If this uncertainty does not appear to worry the proponents of air strikes in Iran it is in no small part because the real U.S. policy objective is not merely to eliminate the nuclear program, but to overthrow the regime. It is hard to believe, after the misguided talk prior to Iraq of how American troops would be greeted with flowers and welcomed as liberators, but those inside and close to the administration who are arguing for an air strike against Iran actually sound as if they believe the regime in Tehran can be eliminated by air attacks.Perhaps he was thinking of what Hersh wrote in the same article cited above:
One former defense official, who still deals with sensitive issues for the Bush Administration, told me that the military planning was premised on a belief that “a sustained bombing campaign in Iran will humiliate the religious leadership and lead the public to rise up and overthrow the government.” He added, “I was shocked when I heard it, and asked myself, ‘What are they smoking?’ ”
The rationale for regime change was articulated in early March by Patrick Clawson, an Iran expert who is the deputy director for research at the Washington Institute for Near East Policy and who has been a supporter of President Bush. “So long as Iran has an Islamic republic, it will have a nuclear-weapons program, at least clandestinely,” Clawson told the Senate Foreign Relations Committee on March 2nd. “The key issue, therefore, is: How long will the present Iranian regime last?”
The unspoken answer is probably something like "Only as long as we allow it to."
If in fact regime change is the ultimate goal, and the destruction of the Iranian nuclear program only the excuse to exercise such regime change (from the air as it were), Gardiner says the bombing campaign will be considerably longer, and the consequences much worse, including a high probability of "Hezbollah attacks outside the region", "Iran blocking Gulf oil flow", "Iran stopping it's own oil exports" and the possibility that Iran may attack other regional oil facilities, conduct suicide attacks around and outside the region, threaten other regional governments, or even pull Syria onto it's side in any conflict. Gardiner does the best that he can, but admittedly it is difficult to entirely predict how a regime that feels that it's power is personally threatened will react in the face of military strikes. But we can be assured that the Iranians will not make the mistake the Saddam Hussein did in believing that we are not really coming after them. In fact (and this is my own theory) they are likely to take any attack, even one we intend to limit only to their nuclear ability, as a threat to their regime, meaning their response may be considerably more provocative than we are counting on.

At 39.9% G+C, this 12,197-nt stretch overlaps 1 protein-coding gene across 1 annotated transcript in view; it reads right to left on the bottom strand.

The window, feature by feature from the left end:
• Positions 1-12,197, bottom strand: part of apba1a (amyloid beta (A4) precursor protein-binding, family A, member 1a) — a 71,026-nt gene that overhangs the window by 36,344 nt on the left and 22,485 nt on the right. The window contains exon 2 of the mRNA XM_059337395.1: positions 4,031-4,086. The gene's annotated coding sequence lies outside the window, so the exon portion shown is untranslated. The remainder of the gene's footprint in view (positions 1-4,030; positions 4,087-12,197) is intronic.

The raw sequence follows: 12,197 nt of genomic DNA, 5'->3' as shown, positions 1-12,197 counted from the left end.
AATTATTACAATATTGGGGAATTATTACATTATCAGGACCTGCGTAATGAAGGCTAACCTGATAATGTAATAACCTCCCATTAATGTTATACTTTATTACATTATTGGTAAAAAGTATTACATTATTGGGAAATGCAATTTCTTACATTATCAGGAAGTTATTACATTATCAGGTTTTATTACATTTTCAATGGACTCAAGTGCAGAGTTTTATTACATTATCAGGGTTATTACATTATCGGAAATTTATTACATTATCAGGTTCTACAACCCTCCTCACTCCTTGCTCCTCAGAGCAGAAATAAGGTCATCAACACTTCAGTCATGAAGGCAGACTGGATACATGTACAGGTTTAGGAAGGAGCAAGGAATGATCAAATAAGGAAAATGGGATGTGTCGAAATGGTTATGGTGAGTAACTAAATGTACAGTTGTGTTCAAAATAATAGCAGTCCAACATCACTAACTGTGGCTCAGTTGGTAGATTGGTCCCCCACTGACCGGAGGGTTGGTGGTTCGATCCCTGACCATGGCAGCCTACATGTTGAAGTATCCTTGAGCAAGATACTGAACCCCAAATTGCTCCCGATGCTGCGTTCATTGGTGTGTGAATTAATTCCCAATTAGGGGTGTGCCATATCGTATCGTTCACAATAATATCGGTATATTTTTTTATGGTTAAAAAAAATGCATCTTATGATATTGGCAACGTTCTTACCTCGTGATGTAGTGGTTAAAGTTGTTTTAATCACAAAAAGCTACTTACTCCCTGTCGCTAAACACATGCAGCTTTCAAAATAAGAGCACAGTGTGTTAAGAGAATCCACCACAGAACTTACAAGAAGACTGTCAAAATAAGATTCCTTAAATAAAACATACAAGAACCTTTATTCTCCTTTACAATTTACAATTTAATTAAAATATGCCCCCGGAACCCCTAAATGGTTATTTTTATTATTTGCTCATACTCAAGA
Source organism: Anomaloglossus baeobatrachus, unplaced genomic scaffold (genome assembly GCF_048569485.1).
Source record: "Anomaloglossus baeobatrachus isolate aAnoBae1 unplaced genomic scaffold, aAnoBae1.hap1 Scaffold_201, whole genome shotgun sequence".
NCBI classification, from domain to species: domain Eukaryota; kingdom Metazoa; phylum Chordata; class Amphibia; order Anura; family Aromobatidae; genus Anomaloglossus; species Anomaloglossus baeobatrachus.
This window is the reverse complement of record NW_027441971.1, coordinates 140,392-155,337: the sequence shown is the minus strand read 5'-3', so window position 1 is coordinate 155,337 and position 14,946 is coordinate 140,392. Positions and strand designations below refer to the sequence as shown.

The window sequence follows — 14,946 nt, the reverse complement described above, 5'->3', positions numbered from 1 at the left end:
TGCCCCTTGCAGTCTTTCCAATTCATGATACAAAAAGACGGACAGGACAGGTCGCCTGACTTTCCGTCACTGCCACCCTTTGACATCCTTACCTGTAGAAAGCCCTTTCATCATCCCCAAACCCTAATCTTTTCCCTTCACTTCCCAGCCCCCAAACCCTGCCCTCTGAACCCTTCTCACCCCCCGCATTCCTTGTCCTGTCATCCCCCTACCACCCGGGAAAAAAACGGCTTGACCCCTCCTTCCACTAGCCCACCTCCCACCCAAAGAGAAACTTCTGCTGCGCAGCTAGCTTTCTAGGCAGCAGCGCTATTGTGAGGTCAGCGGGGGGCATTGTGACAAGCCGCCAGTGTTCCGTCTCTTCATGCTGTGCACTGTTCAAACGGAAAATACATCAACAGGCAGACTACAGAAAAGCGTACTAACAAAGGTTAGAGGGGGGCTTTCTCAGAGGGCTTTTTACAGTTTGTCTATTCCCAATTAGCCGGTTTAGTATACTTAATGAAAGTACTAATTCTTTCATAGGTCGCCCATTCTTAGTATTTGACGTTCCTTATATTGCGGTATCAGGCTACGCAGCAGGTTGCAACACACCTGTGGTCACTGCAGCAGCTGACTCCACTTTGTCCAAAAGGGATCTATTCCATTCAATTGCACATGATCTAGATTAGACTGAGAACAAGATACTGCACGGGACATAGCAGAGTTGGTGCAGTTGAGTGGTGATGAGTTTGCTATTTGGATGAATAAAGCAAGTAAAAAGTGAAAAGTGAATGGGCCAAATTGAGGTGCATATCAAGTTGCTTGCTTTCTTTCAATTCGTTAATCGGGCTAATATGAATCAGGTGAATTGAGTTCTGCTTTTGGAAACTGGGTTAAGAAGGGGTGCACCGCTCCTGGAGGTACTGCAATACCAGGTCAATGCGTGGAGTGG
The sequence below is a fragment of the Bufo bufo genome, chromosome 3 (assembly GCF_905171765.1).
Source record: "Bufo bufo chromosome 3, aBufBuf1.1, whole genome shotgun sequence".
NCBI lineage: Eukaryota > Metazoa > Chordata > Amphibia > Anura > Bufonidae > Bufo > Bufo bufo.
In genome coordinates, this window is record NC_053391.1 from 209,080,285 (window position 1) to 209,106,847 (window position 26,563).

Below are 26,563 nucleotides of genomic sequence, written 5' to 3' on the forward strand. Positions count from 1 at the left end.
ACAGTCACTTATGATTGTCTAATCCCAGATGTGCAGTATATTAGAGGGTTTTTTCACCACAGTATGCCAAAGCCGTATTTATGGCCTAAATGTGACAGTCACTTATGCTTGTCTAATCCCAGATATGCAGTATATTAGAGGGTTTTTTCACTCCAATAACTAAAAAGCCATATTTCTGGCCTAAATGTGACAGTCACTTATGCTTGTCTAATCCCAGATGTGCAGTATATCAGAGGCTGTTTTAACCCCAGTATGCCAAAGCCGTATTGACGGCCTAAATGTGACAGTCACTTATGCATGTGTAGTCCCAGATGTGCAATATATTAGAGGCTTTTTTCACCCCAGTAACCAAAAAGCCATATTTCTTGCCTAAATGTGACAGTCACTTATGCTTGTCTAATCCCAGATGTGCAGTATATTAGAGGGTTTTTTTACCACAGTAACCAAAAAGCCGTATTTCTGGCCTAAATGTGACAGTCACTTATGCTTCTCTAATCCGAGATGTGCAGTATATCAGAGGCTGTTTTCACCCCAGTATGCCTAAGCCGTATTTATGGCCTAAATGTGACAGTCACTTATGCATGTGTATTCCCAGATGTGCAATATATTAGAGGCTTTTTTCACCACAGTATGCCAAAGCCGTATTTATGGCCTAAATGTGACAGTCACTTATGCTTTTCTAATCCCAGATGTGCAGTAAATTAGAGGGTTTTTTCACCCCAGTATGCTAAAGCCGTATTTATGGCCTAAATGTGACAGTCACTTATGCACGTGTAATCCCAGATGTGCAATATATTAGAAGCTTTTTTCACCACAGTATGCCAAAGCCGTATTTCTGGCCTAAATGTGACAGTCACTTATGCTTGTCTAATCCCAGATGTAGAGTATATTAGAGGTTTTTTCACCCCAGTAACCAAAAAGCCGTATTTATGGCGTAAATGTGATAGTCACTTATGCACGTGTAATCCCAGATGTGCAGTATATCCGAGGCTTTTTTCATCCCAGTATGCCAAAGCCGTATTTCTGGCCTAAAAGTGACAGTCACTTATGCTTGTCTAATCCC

Either way, Gardiner doesn't believe regime change will work, and his conclusion is worth quoting at length:
At the end of the path that the administration seems to have chosen, will the issues with Iran be resolved. No. Will the region be better off? No. Is it clear Iran will abandon its nuclear program? No. On the other hand, can Iran defeat the United States militarily? No.Proponents of a military strike on Iran overhype the ability Iran has to hurt us. It is worth remembering that Iran at present has no nuclear weapons, and is years away from having the ability to build them, and that even after they acquire them it is entirely reasonable to believe that they intend to use them for defensive purposes. Only by talking in apocolyptic language can the hawks hope to cause us to forget such inconvenient facts. They are at the same time dismissive of the consequences, either refusing to admit to them, or merely gliding over them as if they are the inevitable costs of a absolutely necessary military strike.
Will the United States force a regime change in Iran? In all probability it will not. Will the economy of the United States suffer? In all probability it will. Will the United States have weakened its position in the Middle East? Yes. Will the United States have reduced its influence in the world? Yes.
When I finished the 2004 Iran war game exercise, I summarized what I had learned in the process. After all the effort, I am left with two simple sentences for policymakers. "You have no military solution for the issues of Iran. You have to make diplomacy work." I have not changed my mind. That conclusion made sense then. It still makes sense today.
But it is quite clear to me and to others smarter than myself that the cost-benefit analysis leaves us with no choice but to negotiate with Iran. I do not believe that we should permit Iran to have nuclear weapons, and I believe that our willingness to use military force to prevent such an acquisition is one of the cards we have left to play against Iran. At the same time, I firmly believe that a pre-emptive (or rather, pre-meditated) attack on Iran at this stage, years before Iran has the capability to build nukes, is not only immoral but will do more harm than good to our national security in both the short and the long-run. An attack that would seek to change the regime in Iran, premised solely on the non-imminent threat of a nuclear Iran, would be criminal.
A final question remains; given that many people on the right, the left and in the middle believe that a strike on Iran is a bad idea, given the loss of the administration's credibility on Iraq, given the growing weariness of the American people for war, how does the Bush administration believe that they can really pull this off? Can they? I've seen little so far that tries to analyze the political calculations at play here, along with what the domestic consquences of an attack on Iran would be. I for one don't think the administration has a snowball's chance in hell of getting their war on Iran, but at the same time, the administration has proven themselves perfectly willing to act without the consent of Congress, they must surely see the political opportunity in such an attack (though perhaps not the equal or greater political costs) and even the immediate consequences of such an attack may be to difuse and vague to allower cooler heads to prevail. But I think that perhaps we have reached a moment where the probability of a strike is much greater than it has been at any time, and if the Bush administration is going to hit Iran, they're going to do it sometime soon and to hell with the consequences if it plays well in the mid-terms.
All I can say is, keep an eye on the news and on those naval deployments.